Tweets have also surfaced suggesting former President Barack Obama or Hillary Clinton should attend the dinner. Is the public getting fatigued with it all? Maybe. A survey finds audiences may be growing weary of the parody impersonations of Mr. Trump and members of his White House staff.

A Morning Consult poll found that a third of the American public say they enjoy the impersonations, 31 percent have no opinion, 19 percent would like “Saturday Night Live” to “focus on something else” and 16 percent have not enjoyed the impersonations.


In the sprawling, noisy marketplace that is global trade, President Trump is not taking his eye off the primary mission, which is to foster productive and fair deals and lower the trade deficit, which now stands at $734 billion, according to U.S. Census Bureau figures. His Cabinet is on the case in a helpful way.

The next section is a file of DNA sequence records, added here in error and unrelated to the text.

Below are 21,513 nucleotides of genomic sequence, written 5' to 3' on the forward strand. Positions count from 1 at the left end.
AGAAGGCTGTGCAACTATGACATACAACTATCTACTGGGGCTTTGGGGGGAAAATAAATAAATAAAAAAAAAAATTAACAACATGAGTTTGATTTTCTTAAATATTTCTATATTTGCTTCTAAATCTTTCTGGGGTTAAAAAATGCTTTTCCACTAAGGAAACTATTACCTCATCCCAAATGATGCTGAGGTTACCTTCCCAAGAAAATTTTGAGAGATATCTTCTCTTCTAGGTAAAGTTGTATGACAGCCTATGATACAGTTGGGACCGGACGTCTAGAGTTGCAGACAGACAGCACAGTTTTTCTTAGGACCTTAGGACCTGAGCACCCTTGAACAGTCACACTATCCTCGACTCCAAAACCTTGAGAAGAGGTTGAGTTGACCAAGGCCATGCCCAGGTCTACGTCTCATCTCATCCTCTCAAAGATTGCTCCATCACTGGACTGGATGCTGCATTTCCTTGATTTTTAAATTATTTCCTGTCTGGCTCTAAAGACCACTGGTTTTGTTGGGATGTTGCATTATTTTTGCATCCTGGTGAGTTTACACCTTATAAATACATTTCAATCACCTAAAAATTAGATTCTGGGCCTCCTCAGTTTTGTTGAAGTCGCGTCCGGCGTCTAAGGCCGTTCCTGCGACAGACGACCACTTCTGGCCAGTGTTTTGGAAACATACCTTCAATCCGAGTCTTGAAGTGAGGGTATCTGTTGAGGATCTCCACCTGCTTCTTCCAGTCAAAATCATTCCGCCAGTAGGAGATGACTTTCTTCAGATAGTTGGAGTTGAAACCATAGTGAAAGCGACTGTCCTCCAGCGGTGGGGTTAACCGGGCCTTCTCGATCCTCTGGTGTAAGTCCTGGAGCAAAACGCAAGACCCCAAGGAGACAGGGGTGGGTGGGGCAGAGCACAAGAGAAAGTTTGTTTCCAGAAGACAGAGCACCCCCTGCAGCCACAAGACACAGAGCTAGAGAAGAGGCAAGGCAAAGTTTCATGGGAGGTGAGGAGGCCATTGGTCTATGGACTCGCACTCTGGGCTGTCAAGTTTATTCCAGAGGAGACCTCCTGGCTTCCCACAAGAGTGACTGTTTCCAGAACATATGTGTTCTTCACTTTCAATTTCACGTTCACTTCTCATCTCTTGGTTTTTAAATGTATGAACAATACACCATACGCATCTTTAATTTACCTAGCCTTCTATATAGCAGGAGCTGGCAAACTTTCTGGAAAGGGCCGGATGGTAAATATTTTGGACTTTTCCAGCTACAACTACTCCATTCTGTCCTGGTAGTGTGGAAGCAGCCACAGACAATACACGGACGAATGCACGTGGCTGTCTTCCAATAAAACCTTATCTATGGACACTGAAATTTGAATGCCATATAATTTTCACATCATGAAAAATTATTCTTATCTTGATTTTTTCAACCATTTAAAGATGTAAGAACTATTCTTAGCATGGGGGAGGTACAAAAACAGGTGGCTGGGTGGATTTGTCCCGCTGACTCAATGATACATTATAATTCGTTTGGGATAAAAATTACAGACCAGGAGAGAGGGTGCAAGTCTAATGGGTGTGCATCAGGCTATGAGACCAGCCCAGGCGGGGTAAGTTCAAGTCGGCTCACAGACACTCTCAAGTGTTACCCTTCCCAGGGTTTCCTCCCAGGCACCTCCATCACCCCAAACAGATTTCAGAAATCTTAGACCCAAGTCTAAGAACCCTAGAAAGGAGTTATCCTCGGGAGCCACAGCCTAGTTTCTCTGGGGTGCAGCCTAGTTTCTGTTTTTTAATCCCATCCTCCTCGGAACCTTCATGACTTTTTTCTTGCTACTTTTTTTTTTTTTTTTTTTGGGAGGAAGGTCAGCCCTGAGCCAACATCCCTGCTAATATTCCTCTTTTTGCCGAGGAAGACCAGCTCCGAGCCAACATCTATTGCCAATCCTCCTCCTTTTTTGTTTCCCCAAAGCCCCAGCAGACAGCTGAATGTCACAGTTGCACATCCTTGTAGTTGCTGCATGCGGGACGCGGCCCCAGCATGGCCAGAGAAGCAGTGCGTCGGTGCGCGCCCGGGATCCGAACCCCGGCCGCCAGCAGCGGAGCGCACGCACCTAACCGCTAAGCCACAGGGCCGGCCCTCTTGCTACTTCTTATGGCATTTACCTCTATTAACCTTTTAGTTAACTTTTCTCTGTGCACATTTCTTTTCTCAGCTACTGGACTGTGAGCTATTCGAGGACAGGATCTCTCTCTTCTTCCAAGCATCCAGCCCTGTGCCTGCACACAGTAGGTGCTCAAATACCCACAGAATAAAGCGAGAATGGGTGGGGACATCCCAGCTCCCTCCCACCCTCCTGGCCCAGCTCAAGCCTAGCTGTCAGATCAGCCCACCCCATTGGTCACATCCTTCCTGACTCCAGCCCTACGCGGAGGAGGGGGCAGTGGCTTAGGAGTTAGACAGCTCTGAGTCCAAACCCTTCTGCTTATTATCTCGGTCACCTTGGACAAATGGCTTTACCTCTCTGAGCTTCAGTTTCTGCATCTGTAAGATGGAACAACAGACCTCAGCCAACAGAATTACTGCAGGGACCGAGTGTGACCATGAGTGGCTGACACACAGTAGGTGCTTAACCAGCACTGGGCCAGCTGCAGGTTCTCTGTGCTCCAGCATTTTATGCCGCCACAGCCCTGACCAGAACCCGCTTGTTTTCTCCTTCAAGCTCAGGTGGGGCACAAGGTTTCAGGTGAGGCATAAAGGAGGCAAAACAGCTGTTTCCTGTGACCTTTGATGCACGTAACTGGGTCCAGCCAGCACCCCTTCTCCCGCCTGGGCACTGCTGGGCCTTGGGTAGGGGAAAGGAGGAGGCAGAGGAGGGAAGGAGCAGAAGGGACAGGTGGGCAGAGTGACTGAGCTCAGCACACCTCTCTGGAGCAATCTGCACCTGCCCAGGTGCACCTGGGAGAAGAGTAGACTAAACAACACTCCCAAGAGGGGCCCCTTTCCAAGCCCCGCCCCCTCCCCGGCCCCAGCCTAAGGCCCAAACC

“We’re not going to get into trade wars,” Treasury Secretary Steven T. Mnuchin told host Maria Bartiromo on her “Fox News Sunday Morning Futures” program.

“The president believes in free trade, but he believes in fair trade — and we’re going to renegotiate these deals so they’re good for the American public, they’re good for the American worker and they’re good for American companies. All we’re looking for are fair deals, where the deals work for us and they work for the other parties — and that’s what we’re going to do,” he explained.

The numbers suggest Mr. Trump is justified in his zeal to tweak the marketplace. The People’s Republic of China was the greatest contributor to the U.S. merchandise trade deficit during 2016: the U.S. imported $462.8 billion in goods from China while exporting only $115.7 billion in goods to China — about a $347 billion deficit.